Google has recently released its new video calling app Duo, which takes on the likes of Facetime, Skype, Facebook Messenger, Viber, and a host of others. So what does Duo bring to the table, and how easy is it to use? We’ll take you through the various features of the app and have you communicating with friends around the world in no time at all. Here’s how to use Google Duo.
Google Duo vs Facetime vs Skype vs Messenger and
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Why use Google Duo?
It’s true that you can already make free video calls on Google Hangouts, but Duo is an optimised, simpler service that uses your mobile phone number rather than Gmail address as the basis of the account. Like Hangouts it’s also cross platform, meaning you can make calls to friends who use either Android or iOS devices, plus Google states that the service uses end-to-end encryption, so your calls should remain private.
Perhaps the most unusual and unique feature of Duo is Knock Knock, which allows the person you’re calling to (only on Android phones, currently) see a video feed from you before they answer. While this could potentially lead to some embarrassing moments if you forget the feed is live, it also creates the opportunity to ensure people take your call when they see those concert tickets, engagement rings, or other notable enticements that you need to share.
How use Google Duo: Get the app
Depending on your platform of choice you’ll need to either visit the Apple App Store or Google’s Play Store to download Duo. Once it’s installed and launched for the first time you’ll be asked to enter your phone number. This will generate a text message with a code that you use to confirm your identity. The app also requires various permissions to use functions such as your camera, contacts, and audio so that it can make and receive calls. Grant all of these and you’re ready to start using Duo.
How use Google Duo
When you launch Duo now you’ll be presented with a live image of yourself taking up two thirds of the screen, accompanied by a large Video Call button in the bottom third. The only other notable selection available is the three dot icon in the top right corner that gives you access to the Settings menu. In here you have a small amount of things you can change (Google seems to be keeping things deliberately simple and that’s a good thing). These include whether Knock Knock is activated or not, the ability to limit mobile data use, the option to unregister your phone number, plus a list of other people’s numbers you’ve blocked.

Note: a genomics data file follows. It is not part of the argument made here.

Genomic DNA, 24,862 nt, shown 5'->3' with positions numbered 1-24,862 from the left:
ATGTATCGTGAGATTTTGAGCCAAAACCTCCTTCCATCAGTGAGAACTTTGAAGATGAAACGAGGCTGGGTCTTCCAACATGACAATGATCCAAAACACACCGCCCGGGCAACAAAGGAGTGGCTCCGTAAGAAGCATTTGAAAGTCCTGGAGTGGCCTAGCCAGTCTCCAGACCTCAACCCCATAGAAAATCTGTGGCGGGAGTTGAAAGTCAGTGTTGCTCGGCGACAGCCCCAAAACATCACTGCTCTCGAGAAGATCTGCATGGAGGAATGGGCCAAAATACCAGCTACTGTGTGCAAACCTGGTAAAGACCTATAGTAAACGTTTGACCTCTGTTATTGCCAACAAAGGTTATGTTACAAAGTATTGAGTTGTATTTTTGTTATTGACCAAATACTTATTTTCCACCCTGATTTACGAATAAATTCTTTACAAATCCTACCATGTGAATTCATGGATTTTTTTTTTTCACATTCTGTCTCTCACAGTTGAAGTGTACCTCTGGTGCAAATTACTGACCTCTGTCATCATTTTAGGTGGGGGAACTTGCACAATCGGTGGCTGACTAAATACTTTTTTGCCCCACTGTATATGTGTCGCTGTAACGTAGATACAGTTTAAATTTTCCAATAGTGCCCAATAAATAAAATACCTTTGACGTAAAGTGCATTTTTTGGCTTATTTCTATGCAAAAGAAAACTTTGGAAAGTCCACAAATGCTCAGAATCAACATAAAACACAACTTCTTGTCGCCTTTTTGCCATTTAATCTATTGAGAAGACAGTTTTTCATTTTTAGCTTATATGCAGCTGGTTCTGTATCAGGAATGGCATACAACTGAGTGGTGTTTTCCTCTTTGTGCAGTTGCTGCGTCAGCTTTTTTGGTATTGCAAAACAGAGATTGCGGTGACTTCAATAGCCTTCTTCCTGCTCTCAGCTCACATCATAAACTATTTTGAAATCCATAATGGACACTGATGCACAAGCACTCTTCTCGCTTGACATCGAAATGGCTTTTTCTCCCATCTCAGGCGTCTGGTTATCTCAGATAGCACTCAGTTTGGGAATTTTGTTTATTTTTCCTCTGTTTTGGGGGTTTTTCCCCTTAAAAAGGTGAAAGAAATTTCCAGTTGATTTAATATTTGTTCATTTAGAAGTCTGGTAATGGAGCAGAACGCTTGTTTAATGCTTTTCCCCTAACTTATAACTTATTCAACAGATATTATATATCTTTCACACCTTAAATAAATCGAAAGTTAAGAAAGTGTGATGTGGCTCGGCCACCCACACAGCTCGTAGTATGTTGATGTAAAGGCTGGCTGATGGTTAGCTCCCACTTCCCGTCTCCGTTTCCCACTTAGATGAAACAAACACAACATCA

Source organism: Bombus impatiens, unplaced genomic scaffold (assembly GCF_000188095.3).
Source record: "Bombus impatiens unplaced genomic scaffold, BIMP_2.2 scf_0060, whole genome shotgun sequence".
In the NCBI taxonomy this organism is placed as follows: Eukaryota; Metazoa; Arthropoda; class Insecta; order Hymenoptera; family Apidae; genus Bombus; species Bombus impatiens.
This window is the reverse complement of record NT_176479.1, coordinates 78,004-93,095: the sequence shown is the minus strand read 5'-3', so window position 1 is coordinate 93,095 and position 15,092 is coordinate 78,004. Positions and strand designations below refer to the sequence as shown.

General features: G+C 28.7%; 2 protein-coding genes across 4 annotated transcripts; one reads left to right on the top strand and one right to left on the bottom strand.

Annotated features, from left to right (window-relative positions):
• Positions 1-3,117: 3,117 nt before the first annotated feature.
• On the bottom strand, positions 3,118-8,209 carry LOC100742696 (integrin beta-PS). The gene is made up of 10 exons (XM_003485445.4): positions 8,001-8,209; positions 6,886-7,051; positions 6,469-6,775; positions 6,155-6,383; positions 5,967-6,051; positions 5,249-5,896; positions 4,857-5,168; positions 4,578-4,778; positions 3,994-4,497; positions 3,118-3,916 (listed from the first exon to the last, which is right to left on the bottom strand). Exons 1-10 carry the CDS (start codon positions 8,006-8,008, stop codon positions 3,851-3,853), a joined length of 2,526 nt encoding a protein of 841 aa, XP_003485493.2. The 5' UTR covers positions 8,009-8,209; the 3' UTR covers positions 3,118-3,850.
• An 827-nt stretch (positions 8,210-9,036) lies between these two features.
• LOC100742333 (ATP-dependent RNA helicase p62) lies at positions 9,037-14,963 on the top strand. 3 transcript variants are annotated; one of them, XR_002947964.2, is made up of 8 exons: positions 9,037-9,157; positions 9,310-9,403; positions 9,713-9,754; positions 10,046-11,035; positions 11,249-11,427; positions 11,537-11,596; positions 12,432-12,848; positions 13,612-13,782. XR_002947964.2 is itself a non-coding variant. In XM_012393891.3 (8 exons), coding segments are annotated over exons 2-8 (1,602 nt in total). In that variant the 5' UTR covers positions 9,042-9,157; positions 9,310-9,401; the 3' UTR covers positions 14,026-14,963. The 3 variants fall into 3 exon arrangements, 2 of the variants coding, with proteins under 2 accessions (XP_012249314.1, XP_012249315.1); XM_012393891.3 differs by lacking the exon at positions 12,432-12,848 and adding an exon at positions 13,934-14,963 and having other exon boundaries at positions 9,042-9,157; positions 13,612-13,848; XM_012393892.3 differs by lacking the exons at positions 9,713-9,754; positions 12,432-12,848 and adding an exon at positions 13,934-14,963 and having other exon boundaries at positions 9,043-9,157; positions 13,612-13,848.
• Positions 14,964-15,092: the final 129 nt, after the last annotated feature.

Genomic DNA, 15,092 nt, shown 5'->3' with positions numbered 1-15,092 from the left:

Making a call involves tapping the Video Call button on the main screen and then selecting someone from your contacts list. Anyone with Duo installed appears at the top of the list, while all the others have an Invite button to the right of their number. When you’ve found someone that fits the bill, tap their number and the call will begin. The video of yourself is now visible to the receiver, which you’ll be reminded of by the message ‘Smile, Knock Knock is on!’
Once the call is answered there a couple of options available to you. In the bottom left of the screen you’ll see the live video feed of yourself. Tapping this will make your video fullscreen while swapping the person you’re calling into the little circle instead. Tap again to return to normal. If you swipe in from the left side a couple of other buttons appear. The first mutes the sound, while the other allows you to switch from the front facing camera to the back one instead, useful if you want to show something you’re looking at to the person you’re calling.
Other than that the only other button is the big red circle that will end the call. Remember that the app works in both landscape and portrait mode, which is handy as landscape provides more room in the shot if you have a few friends with you.
That’s it. Google Duo in a nutshell. As we said, Google has kept it simple on this app, which means you can get on with talking and less with tapping and swiping. If you’re still undecided on which free video calling app to use then remember to check out our
Google Duo vs Facetime vs Skype vs Messenger feature to see which we think is the best.